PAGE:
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Morphology and distribution of plaque and related deposits in the brains of Alzheimer's disease and control cases: an immunohistochemical study using amyloid β-protein antibody

Research output: Contribution to Journal/MagazineJournal articlepeer-review

<mark>Journal publication date</mark>1989
<mark>Journal</mark>Laboratory Investigation
Issue number1
Number of pages10
Pages (from-to)113-122
Publication StatusPublished
<mark>Original language</mark>English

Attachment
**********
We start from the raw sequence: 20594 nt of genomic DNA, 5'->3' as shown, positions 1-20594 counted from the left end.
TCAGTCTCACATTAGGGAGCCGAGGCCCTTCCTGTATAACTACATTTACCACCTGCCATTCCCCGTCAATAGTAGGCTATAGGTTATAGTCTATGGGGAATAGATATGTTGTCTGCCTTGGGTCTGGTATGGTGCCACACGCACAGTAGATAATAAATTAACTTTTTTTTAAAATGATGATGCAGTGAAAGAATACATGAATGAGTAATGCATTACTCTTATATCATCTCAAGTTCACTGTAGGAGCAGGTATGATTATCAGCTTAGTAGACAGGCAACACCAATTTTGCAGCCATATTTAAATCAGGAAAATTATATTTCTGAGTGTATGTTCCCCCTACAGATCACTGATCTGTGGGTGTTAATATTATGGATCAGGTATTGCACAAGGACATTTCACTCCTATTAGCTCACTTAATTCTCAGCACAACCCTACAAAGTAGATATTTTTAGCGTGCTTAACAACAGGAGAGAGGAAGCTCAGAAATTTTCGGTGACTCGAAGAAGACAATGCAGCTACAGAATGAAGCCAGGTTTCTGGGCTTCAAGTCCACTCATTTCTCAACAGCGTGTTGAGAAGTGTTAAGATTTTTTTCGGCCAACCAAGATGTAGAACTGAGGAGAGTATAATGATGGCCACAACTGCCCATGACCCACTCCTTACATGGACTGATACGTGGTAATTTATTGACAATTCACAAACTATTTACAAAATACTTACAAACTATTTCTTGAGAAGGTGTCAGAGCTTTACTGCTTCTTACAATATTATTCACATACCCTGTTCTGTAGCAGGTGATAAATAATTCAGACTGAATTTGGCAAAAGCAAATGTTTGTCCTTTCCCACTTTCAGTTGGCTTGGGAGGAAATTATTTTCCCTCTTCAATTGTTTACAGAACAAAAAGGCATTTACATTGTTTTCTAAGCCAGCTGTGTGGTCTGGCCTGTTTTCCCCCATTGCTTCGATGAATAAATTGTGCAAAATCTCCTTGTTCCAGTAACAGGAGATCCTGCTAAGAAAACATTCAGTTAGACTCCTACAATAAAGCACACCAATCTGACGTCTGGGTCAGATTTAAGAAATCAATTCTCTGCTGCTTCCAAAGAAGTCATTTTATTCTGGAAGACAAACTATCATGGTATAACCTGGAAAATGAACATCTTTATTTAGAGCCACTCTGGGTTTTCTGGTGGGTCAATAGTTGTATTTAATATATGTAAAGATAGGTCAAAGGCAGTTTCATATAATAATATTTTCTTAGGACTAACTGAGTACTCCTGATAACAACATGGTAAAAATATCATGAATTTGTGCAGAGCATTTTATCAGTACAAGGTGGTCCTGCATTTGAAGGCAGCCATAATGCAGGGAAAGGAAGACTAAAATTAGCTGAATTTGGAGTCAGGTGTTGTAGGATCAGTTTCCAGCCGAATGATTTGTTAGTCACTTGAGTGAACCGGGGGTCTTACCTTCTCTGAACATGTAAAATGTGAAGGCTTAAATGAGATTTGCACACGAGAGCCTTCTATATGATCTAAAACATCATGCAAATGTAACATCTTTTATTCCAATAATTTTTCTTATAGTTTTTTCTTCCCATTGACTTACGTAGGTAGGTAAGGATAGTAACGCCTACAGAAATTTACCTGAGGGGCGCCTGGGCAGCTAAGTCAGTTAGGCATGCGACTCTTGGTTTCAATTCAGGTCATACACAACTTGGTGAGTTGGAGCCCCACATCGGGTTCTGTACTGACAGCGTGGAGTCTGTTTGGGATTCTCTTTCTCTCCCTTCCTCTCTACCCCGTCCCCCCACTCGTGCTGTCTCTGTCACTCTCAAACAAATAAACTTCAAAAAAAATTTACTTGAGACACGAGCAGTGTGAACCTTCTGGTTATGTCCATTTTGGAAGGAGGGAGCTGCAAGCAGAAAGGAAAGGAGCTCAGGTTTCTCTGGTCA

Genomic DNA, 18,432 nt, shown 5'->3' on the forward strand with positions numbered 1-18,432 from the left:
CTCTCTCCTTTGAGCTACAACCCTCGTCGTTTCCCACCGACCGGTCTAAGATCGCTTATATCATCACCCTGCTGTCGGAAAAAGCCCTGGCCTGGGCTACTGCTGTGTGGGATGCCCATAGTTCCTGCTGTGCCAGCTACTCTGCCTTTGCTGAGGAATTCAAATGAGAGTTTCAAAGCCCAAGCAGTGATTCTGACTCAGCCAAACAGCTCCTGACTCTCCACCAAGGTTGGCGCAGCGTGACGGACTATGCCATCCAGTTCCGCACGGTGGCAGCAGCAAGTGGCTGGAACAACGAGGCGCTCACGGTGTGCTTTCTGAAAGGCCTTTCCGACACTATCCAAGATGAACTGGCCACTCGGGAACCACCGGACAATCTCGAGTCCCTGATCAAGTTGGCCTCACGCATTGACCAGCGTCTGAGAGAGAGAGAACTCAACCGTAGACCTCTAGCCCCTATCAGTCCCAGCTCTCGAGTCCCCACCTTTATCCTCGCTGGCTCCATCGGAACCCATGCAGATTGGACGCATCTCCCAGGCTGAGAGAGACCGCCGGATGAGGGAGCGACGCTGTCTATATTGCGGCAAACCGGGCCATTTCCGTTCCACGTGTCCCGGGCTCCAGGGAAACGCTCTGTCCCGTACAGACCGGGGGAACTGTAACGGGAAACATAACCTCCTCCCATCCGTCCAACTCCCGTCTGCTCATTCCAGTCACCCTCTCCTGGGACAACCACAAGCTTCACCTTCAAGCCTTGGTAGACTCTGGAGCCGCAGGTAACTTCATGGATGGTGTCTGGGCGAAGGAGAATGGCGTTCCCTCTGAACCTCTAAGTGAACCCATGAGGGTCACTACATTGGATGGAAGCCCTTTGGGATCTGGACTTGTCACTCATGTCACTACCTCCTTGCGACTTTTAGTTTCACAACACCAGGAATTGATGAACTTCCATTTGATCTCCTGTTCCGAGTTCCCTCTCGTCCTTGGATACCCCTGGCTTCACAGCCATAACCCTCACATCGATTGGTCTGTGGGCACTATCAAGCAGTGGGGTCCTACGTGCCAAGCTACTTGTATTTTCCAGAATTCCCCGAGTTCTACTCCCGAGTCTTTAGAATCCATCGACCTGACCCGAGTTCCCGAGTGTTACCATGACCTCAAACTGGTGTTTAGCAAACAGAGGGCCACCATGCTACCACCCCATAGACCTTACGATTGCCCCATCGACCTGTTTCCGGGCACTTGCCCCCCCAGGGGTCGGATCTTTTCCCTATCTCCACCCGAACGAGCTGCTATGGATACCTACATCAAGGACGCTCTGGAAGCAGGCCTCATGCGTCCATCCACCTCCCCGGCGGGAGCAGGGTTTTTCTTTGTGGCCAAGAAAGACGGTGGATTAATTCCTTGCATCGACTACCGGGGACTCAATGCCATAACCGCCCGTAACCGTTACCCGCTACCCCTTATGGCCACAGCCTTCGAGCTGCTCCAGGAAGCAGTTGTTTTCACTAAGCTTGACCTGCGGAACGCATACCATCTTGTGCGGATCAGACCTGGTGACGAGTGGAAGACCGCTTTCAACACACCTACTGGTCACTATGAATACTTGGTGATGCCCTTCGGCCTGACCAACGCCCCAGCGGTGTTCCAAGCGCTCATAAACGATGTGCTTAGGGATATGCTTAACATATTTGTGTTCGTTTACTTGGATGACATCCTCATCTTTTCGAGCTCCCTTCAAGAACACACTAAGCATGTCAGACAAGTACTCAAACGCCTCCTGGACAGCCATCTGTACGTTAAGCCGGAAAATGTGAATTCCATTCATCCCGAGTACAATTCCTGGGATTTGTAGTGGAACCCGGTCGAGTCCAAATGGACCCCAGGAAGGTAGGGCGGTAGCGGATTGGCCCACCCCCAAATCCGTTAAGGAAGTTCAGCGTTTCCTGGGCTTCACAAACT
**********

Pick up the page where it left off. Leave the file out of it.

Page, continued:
A monoclonal antibody (4D12/2/6) to a synthetic peptide consisting of residues 8-17 of the amyloid beta-protein of Alzheimer's disease was used in an immunohistochemical study to investigate the localization of beta-protein immunoreactivity in neuritic plaques in the brains of 20 cases with Alzheimer's disease and a similar number of nonAlzheimer controls. The morphology and distribution of immunoreactive plaque-like lesions and the sensitivity of immunostaining were assessed both with and without formic acid pretreatment of the sections, and these results were compared with those obtained using conventional Congo red and silver impregnation staining methods. Congo red and immunostaining without formic acid pretreatment mainly stained the core deposits of amyloid in compact plaques, whereas the silver stain could also detect numerous diffuse plaques. Immunostaining with formic acid pretreatment was the most sensitive technique, and this revealed many additional immunoreactive lesions which were impossible or difficult to detect with the other staining methods. These additional lesions included variable sized areas of faint granular staining with little evidence of amyloid deposition or degenerating neurites that are presumed to be very early stages in plaque development. Far fewer immunoreactive lesions were observed in the nonAlzheimer controls. It is concluded that an abundant presence of anti-beta-protein immunoreactive plaque lesions throughout the cortex and subcortical gray matter structures is typical of Alzheimer's disease even when only moderate numbers of plaques can be detected by Congo red or silver stain. This immunostaining procedure with a specific monoclonal antibody for beta-protein may be very useful for the postmortem diagnosis of Alzheimer's disease.